Are fake diagnoses and false or misleading certificates permissible means of helping patients? This question is examined in relation to four examples from Swedish health care: the sterilisation case, the asylum case, the virginity case, and the adoption case.
We argue that both consequentialist and deontological ethical theories, to be reasonable, need to balance values, principles, and interests such as wellbeing, truthfulness, autonomy, personal integrity, trust in the medical profession, and abidance by national legislation.
We conclude that it can be justifiable for physicians to fake diagnoses and write false or misleading certificates in order to help patients when not doing so has dire consequences. However, physicians must also consider the long-term effects of making exceptions to honest, non-deceitful behaviour based on the best empirical evidence available. Otherwise valuable social practices might erode and public confidence in physicians be threatened.
- fake diagnoses, false certificates, deception, public confidence
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Competing interests: None.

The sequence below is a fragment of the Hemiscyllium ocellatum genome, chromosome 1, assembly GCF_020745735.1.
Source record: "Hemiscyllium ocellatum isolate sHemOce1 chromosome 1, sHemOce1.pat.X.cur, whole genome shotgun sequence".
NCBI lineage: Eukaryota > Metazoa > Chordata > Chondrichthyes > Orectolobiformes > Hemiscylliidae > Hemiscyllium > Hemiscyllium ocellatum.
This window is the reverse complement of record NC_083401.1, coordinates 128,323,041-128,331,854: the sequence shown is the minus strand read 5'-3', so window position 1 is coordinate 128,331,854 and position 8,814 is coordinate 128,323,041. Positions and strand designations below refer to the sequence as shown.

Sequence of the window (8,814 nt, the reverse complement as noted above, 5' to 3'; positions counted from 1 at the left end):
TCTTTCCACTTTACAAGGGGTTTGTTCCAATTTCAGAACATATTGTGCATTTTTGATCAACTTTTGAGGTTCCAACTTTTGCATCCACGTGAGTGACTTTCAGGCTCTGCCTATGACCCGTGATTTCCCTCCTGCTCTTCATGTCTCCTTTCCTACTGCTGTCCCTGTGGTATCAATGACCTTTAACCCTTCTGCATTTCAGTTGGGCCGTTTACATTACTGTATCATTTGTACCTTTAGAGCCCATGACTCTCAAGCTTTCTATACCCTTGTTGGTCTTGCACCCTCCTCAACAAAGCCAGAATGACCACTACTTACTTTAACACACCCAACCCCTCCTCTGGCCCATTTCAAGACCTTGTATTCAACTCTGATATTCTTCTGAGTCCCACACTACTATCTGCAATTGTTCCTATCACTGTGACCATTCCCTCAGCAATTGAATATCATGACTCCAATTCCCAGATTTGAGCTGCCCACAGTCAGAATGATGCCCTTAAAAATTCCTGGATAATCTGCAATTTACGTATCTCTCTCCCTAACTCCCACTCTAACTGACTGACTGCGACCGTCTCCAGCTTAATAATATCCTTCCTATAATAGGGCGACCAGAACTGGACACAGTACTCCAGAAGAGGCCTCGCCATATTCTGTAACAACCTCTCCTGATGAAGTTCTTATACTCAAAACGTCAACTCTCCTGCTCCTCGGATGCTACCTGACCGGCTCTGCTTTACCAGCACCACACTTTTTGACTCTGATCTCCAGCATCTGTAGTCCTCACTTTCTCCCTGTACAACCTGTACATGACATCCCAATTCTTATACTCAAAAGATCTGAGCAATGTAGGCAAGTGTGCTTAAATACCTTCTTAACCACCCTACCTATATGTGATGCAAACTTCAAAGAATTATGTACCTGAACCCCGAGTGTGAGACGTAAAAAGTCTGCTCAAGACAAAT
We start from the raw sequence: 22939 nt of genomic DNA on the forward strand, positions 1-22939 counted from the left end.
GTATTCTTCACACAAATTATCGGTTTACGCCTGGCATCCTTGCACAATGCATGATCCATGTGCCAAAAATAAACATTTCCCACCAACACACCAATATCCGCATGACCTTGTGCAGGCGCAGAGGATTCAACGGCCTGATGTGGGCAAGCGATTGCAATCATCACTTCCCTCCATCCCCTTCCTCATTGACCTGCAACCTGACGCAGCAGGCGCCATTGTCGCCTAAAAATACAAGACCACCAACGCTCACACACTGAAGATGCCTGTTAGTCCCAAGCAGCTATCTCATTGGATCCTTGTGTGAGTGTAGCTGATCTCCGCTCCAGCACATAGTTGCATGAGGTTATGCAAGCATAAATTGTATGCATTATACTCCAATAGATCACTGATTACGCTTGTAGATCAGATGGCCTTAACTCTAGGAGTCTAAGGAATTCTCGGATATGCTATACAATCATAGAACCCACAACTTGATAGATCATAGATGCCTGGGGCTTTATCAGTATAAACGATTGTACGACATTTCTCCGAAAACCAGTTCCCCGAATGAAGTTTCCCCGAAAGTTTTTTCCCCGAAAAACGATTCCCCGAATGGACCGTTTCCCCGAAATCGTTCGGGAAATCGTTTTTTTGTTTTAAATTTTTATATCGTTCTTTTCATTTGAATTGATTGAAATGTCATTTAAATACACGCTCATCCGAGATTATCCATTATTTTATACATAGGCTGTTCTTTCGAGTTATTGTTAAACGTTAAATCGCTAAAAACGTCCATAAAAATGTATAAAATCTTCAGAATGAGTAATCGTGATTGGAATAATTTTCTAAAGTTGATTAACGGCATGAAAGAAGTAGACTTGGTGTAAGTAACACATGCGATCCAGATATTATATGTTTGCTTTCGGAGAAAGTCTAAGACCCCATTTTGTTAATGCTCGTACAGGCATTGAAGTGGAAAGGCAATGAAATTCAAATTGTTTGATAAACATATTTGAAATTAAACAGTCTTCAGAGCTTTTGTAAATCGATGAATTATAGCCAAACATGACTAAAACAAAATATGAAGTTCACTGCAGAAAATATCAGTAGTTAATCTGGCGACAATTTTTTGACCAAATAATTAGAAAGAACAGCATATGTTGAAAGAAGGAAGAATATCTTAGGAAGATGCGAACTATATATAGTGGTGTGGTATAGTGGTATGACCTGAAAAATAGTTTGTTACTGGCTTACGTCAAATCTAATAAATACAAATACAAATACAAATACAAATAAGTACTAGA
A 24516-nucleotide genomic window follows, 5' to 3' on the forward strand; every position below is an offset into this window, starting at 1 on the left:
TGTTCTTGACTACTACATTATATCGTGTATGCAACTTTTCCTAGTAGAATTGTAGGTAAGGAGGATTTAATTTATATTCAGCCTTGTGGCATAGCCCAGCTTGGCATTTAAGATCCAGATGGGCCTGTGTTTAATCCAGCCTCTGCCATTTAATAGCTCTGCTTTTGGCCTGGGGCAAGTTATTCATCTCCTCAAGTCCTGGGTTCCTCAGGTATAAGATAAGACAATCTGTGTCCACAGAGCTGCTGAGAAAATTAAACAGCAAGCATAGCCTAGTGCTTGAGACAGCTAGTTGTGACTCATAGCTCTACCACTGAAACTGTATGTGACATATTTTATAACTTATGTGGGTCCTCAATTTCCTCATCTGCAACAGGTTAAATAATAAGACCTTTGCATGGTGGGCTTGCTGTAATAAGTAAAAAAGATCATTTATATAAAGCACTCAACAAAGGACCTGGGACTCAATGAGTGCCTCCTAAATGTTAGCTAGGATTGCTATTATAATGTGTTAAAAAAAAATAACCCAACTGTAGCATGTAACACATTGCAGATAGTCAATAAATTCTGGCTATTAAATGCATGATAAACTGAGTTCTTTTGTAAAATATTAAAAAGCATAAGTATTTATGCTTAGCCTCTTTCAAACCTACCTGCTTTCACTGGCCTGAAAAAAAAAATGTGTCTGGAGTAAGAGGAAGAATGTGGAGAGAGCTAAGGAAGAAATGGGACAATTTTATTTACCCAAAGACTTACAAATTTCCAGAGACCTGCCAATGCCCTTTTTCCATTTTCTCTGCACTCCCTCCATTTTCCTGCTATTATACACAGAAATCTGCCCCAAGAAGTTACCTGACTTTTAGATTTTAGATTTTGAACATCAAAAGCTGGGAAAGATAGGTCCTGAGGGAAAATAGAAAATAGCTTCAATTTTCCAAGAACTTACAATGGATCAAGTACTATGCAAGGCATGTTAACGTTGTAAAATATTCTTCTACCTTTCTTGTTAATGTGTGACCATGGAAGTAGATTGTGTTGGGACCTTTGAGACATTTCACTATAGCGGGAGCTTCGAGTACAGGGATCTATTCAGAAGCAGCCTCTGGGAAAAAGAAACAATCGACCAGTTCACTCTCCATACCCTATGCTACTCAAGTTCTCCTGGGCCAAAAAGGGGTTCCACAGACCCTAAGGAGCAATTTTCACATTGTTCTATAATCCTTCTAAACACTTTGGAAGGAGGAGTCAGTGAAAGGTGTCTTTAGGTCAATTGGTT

↵i According to Korsgaard, Kant would not accept this conclusion, but she argues that this would be a mistake on his part. In Korsgaard’s view, Kant’s moral theory is restricted to concern only what ideally should be the case; that is, what our duties would be in an ideal world. But we need a theory that can tell us what to do also in less than ideal circumstances. What should we do in unfortunate circumstances and when not everyone acts in accordance with the dictates of morality? Korsgaard suggests that the solution is a two-level theory, where one level deals with the ideal and points out what to strive for when the ideal cannot be achieved, and another level deals with what to do in our less than ideal realm. While Kant does not seem open for this suggestion in his writings on moral theory, Korsgaard points out that he does seem to reason in a similar way when he writes about the duties of nations in times of trouble. See reference 21.